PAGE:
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Older Adults Recently Discharged from the Hospital: Effect of Aerobic Interval Exercise on Health-Related Quality of Life, Physical Fitness, and Physical Activity

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Abstract

Objectives

To compare the effect of high-intensity aerobic interval exercise (HIA) with home-based exercise (HB) in older adults with chronic disease soon after discharge from the hospital.

Design

Randomized controlled trial.

Setting

Hospital.

Participants

Community-dwelling older adults aged 70 to 92 (N = 115) were recruited while in the hospital. After discharge, they were randomized to HIA group (n = 59) or HB (n = 56).

Intervention

High-intensity aerobic interval exercise (HIA) consisted of endurance, strength, and balance exercises. The HB consisted of low-intensity exercises and telephone follow-up from a physical therapist.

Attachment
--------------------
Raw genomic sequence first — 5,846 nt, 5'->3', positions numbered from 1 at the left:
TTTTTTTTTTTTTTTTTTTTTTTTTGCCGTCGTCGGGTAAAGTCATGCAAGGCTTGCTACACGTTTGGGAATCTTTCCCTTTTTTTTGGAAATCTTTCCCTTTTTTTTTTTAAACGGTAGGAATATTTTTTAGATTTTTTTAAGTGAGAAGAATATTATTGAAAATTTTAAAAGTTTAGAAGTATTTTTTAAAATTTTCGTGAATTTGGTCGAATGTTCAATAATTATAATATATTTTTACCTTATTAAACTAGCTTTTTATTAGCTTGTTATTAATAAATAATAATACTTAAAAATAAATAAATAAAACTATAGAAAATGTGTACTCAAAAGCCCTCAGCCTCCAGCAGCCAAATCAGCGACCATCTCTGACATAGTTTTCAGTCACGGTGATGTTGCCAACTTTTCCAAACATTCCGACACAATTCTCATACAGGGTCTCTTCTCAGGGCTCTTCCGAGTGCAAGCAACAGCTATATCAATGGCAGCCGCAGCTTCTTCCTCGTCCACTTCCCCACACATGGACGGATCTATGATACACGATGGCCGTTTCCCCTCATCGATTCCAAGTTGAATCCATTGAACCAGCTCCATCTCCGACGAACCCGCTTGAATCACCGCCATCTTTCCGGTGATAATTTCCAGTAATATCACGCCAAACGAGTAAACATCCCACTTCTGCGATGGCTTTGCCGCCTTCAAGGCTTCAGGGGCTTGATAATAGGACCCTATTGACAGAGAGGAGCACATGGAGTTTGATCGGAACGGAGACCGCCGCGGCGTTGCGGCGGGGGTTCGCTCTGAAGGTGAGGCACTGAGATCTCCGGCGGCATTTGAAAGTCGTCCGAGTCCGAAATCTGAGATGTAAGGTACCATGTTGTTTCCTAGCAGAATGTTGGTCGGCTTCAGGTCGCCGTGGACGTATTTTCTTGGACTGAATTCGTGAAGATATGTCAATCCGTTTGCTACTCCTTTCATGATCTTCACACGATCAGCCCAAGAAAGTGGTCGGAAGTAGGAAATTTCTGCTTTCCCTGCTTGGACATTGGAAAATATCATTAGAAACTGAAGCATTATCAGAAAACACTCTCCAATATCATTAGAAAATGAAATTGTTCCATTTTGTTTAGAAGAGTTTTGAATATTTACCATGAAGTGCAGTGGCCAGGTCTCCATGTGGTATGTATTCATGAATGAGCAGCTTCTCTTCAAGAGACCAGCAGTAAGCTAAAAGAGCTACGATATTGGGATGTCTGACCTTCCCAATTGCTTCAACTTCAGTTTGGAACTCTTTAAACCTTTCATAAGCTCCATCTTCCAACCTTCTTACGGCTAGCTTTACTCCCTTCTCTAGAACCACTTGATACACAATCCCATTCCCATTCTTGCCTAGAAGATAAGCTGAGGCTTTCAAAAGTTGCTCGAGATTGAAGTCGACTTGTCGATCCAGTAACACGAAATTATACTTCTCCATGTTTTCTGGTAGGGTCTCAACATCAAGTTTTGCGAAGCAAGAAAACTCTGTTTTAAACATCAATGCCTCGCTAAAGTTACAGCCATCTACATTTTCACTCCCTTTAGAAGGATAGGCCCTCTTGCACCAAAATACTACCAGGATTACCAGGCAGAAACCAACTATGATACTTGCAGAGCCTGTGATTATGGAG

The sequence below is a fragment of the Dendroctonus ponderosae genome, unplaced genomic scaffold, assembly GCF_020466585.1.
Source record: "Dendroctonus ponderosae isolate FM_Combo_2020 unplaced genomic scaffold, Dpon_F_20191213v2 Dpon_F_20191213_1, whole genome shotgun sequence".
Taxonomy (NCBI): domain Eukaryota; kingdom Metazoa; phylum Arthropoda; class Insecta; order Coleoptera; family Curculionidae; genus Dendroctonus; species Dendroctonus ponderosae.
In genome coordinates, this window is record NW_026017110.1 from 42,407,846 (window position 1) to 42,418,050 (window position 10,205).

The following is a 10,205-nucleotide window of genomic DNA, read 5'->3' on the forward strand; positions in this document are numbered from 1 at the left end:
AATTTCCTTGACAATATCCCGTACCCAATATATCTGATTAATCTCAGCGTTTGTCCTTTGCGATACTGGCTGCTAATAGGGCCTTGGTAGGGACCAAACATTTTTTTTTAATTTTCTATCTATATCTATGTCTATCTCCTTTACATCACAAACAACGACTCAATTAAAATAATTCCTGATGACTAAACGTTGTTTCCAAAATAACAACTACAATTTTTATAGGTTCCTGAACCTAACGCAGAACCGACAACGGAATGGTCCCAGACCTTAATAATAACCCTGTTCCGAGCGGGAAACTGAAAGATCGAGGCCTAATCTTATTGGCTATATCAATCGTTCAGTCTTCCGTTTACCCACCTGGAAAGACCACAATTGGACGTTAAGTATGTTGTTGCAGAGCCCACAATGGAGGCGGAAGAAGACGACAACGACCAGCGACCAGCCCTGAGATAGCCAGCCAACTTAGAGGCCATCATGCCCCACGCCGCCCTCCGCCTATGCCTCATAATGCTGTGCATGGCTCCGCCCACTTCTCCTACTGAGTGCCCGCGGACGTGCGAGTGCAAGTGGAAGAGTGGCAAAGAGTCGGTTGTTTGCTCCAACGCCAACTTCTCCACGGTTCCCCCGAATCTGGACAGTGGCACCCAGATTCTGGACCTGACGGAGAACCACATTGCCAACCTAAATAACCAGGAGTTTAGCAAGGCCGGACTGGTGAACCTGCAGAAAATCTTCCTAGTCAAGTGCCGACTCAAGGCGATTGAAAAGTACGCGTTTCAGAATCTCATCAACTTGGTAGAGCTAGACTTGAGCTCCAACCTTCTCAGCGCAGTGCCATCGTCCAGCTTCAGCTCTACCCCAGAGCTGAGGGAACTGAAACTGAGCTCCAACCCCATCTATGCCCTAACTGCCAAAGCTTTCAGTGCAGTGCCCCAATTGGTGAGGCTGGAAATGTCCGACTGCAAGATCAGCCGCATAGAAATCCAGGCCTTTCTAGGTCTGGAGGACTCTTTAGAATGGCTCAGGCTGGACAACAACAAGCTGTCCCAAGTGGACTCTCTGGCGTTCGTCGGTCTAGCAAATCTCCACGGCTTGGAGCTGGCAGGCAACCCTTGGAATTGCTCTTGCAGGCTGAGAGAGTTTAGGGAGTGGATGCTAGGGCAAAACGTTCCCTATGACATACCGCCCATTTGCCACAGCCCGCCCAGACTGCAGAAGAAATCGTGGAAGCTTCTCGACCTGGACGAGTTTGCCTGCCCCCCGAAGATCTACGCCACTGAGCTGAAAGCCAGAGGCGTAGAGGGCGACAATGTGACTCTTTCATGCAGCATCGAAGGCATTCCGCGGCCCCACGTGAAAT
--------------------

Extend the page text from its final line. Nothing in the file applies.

Measurements

Health-related quality of life (HRQOL) was assessed using the Medical Outcomes Study 36-item Short Form Survey, physical fitness was measured using the Senior Fitness Test, and physical activity was assessed using the Physical Activity Scale for the Elderly.

Results

Intention-to-treat analysis showed that both groups improved their HRQOL and physical activity after 3 months. Improvements on the Senior Fitness Test (chair stand, arm curl and 6-minute walk (6MWT)) were significantly greater in the HIA group than the HB group. The mean difference was 25.9 m on the 6MWT (P = .001, effect size = 0.2), 1.3 per 30 seconds on the chair stands mean (P = .001, effect size = 0.3), and 1.6 per 30 seconds on the arm curl (P = .001, effect size = 0.4).

Conclusion

High-intensity aerobic interval exercise (HIA) participants significantly improved their physical fitness. Both groups increased their HRQOL and physical activity. The findings suggest that exercise therapy should be incorporated as a part of the treatment for older people at risk for functional decline.

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